5. I saw the title of this, and my first reaction was, “Wait, what?” For some reason I felt a little defensive. But I’m glad I took the time to read this and understand what you were saying. I very much agree. There are several places in the bible where God mentions His people (Abraham, Moses, and so many others as mentioned in Hebrews 11) doing things by faith and that it was counted to them as righteousness. It wasn’t that their works saved them but that their works pleased and glorified God. Thank you for making me think on that in this perspective!

  6. Can I jump in and say, we don’t do the good, it is Christ doing it thru us? Even our faith is from God. There is no good man, not one who seeks God. Any righteous deed we do, God puts it in us to do. Please correct me, if I am wrong. This is all new to me. I only recently discovered teachings by Mcarthur, and R,C. Sproul. And I have not been able to get enough since! God bless.

    1. I absolutely love R.C. Sproul and I am an advocate of John MacArthur. I’ve read a lot of Sproul. I’m not sure what his stance is on this, but as you can see above — Kevin DeYoung, and John Piper — both of whom Sproul would support, say we can do good works if we do them for God’s glory.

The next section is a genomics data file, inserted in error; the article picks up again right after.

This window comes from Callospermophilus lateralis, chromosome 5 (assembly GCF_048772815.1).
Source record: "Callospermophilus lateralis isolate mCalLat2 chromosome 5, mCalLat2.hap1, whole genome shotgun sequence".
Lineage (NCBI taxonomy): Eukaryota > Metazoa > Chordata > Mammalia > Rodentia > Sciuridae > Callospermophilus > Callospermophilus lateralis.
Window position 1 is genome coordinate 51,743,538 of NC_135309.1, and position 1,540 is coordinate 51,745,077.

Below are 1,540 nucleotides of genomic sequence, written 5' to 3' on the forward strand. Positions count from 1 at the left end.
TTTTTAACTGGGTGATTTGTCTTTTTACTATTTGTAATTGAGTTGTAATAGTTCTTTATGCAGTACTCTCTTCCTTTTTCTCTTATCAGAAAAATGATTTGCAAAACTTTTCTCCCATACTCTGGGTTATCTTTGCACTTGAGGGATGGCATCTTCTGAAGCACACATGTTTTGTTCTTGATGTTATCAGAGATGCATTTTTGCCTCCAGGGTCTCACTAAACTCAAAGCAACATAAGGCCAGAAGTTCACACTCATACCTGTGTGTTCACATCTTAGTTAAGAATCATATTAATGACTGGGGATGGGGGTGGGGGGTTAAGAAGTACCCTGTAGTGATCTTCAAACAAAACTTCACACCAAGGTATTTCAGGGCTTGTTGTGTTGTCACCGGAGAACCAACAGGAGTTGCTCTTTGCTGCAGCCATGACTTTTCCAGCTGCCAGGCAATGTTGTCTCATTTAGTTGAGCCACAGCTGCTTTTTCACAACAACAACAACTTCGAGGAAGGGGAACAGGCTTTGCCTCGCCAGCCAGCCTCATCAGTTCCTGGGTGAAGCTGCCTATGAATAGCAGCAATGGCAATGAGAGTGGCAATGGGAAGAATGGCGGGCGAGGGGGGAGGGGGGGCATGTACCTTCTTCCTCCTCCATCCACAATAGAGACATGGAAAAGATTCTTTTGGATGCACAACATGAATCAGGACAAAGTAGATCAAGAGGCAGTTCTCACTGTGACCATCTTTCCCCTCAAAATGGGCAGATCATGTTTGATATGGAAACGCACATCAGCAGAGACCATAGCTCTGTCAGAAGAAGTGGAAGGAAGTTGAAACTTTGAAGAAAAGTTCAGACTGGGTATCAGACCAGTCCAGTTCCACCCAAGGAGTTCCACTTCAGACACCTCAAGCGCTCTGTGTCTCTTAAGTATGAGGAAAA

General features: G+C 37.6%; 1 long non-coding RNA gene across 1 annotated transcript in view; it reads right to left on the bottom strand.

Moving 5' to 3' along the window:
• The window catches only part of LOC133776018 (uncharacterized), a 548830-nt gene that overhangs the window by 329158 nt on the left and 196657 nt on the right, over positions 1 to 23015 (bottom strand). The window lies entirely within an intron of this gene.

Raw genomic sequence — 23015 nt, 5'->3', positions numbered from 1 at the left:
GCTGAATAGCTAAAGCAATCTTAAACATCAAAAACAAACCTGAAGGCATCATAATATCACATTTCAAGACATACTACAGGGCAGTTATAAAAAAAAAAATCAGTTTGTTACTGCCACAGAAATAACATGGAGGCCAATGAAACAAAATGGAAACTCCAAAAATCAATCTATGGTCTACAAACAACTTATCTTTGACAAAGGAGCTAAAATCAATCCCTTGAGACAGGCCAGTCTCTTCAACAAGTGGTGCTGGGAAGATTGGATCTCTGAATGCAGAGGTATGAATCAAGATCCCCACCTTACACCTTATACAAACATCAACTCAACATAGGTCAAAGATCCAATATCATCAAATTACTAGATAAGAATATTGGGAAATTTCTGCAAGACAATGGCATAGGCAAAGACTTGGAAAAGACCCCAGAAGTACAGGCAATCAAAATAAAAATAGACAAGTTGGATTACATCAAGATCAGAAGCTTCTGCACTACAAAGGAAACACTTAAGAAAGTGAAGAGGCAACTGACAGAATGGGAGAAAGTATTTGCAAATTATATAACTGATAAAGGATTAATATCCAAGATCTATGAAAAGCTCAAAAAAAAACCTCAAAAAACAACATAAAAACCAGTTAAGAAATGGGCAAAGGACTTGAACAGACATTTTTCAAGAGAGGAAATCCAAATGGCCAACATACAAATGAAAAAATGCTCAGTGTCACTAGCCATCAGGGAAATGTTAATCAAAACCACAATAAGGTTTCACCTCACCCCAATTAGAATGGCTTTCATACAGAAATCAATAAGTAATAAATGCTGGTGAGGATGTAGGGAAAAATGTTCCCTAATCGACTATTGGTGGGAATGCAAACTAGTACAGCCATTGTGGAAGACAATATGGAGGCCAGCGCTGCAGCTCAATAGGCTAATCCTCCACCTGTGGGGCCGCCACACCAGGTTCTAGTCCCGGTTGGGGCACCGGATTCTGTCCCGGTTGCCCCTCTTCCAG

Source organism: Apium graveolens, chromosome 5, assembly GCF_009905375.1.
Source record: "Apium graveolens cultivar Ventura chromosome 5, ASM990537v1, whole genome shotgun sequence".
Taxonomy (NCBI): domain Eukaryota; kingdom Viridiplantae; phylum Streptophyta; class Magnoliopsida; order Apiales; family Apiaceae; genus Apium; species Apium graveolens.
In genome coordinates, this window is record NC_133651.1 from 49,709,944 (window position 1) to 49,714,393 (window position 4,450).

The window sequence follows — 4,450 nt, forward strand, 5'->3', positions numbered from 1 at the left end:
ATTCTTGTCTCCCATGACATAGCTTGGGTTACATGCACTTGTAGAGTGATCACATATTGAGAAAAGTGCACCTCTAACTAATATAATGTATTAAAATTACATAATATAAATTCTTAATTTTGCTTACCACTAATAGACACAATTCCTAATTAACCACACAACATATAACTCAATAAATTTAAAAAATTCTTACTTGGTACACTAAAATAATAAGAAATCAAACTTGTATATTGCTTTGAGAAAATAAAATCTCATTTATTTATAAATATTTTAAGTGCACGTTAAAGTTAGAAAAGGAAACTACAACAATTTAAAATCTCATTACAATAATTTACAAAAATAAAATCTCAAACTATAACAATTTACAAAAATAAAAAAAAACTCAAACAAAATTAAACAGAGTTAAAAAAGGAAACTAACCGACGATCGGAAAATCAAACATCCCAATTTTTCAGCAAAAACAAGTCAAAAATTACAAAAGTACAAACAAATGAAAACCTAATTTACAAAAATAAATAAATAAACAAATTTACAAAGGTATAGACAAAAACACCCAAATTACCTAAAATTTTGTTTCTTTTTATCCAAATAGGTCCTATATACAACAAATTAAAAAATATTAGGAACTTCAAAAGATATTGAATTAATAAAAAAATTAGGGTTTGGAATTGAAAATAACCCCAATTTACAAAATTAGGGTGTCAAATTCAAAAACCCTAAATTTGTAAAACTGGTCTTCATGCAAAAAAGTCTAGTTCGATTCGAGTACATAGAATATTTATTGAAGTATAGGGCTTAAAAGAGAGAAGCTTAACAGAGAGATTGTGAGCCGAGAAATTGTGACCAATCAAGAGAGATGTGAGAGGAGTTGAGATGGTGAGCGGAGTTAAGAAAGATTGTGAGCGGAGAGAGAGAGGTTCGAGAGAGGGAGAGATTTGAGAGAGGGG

2. Be encouraged! I heard what you wrote sounding more like this: Galatians 2:20, King James Version (KJV): I am crucified with Christ: nevertheless I live; yet not I, but Christ liveth in me: and the life which I now live in the flesh I live by the faith of the Son of God, who loved me, and gave himself for me. Reinforced by: Acts 3:11-12, KJV: And as the lame man which was healed held Peter and John, all the people ran together unto them in the porch that is called Solomon’s, greatly wondering. And when Peter saw it, he answered unto the people, Ye men of Israel, why marvel ye at this? or why look ye so earnestly on us, as though by our own power or holiness we had made this man to walk? Here, the focus upon works, rather than spirit content in the living, seems to be the source of potential error.

      1. I really like what you put here to illustrate the post. To me it brings quite a bit of clarity to what the post is saying. I’ve always wondered about the point in our righteous deeds if it’s all just God doing it. It’s like we’re robots and all that. I’ve come across John piper for some time but only more recently got deeper into his teaching. Some of the pre destination stuff I do not like because i almost hear it as, well God saved me, I can’t do anything to please Him so what am I really supposed to bother doing with my life.
        If that makes any sense!??

      2. Yeah, it makes sense. I love John Piper and his Ministry has profited me greatly through the years. I’d encourage you to search the Scriptures diligently on the doctrine of predestination. The Word is our final authority.